Grondin said the city continues to have Health and Human Services staff do outreach to ensure those who need social services are aware of and seek the help. She also pointed to the City Council’s recent decision to approve funding for day-shelter service. A request for proposals for that project has been issued.
Grondin said trash is being collected in the park, and police are enforcing restrictions on camping and park hours, and state laws against public drinking. She also noted the Police Department’s behavioral health team has been expanded and now conducts regular outreach in the area that includes the park.
Anne Pringle, president of the nonprofit organization Friends of Deering Oaks Park, said the park is in much better shape today than it was a year ago, which she said is likely proof the outreach there last year succeeded. She estimated the number of people congregating in the park, specifically across from the post office, is just 10 percent of what it was last summer.
“I have no insights on who is gathering there now,” Pringle said. “The one thing I perceive is the trash, which I wish there was some way for advocates to make people understand they should follow the same norms as everyone else of putting trash in a receptacle.”
Pringle said she did not know how many hypodermic needles the city has collected, but said she hasn’t seen reports of overdoses or sanitation problems.
“We had a lot of problems last summer” with public defecation, she said.
Pringle said there were some lingering complaints around the post office this spring, with reports of people leaving their belongings in the area.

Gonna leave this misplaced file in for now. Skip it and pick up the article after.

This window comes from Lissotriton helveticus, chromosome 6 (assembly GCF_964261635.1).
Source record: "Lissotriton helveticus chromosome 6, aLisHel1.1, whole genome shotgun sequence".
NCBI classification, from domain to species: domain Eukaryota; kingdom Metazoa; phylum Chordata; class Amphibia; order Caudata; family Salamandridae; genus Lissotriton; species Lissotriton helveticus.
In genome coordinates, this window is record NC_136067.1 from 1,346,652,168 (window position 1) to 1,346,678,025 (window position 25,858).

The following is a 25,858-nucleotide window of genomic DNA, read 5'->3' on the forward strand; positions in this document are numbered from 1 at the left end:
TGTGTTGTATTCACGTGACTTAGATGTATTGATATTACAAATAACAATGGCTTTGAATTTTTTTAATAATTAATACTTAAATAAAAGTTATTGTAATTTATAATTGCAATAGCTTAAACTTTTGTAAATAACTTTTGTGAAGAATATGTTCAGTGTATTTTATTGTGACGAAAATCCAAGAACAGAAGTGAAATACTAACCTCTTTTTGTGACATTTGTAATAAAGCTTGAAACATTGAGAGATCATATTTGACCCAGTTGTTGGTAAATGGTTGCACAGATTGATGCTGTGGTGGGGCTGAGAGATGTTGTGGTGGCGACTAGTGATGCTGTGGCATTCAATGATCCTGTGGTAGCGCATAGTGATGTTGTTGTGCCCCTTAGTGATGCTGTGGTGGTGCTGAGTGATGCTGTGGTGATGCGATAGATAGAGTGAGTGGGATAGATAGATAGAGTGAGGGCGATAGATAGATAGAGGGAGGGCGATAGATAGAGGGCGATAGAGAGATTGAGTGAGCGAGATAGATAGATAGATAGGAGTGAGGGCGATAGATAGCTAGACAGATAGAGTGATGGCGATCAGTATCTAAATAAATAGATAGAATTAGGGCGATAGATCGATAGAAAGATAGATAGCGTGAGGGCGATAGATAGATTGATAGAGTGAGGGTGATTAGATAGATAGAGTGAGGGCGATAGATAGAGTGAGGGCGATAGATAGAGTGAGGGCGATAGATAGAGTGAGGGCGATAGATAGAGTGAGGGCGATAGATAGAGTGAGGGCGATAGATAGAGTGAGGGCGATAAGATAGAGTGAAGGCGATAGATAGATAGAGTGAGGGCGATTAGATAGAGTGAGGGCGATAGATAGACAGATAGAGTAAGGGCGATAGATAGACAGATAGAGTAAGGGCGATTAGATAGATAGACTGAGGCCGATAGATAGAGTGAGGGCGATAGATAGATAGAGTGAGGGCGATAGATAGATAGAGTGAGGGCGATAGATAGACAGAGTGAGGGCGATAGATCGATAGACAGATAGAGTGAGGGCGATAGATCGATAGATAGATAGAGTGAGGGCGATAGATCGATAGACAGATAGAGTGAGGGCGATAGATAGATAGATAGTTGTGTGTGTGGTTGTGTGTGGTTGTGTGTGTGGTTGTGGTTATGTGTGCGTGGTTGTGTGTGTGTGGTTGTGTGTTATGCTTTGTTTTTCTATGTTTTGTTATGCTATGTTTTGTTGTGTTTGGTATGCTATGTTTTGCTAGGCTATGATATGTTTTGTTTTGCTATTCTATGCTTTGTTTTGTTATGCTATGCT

“I don’t know how that was addressed,” she said, “but it’s not an ongoing problem.”
Early this week, yellow emergency tape stretched along the post office sidewalks on Forest and Park avenues, restricting access to the property. A U.S. Postal Service spokesperson said the area was recently seeded and the tape was placed to discourage people from walking on the grass.
Dealing with the drug crisis
According to information provided to the City Council’s Health and Human Services and Public Safety Committee, the Portland’s Needle Exchange Program conducted 605 exchanges in the month of May, including 333 exchanges at its India Street base.
There were more than 27,000 needles collected and just under 38,000 needles distributed. There were 841 needles collected known as community needles, including 452 from community sharps containers. The city has met with Amistad to discuss additional sharps boxes to collect needles. There are several around the city, and the most heavily used is the box on Oxford Street, which collected 812 needles since November 2020.
One of the least used sharps boxes is in Deering Oaks Park, which has collected just three needles since November 2020. Information provided to the HHS Committee suggests this number is low because individuals who might otherwise deposit needles into the sharps box there aren’t doing so for fear of being caught with excessive needles, and are disposing of their used needles elsewhere – in the trash, around the park, or perhaps in other boxes.
The city also distributed more than 400 doses of Narcan in May.
— Colin Ellis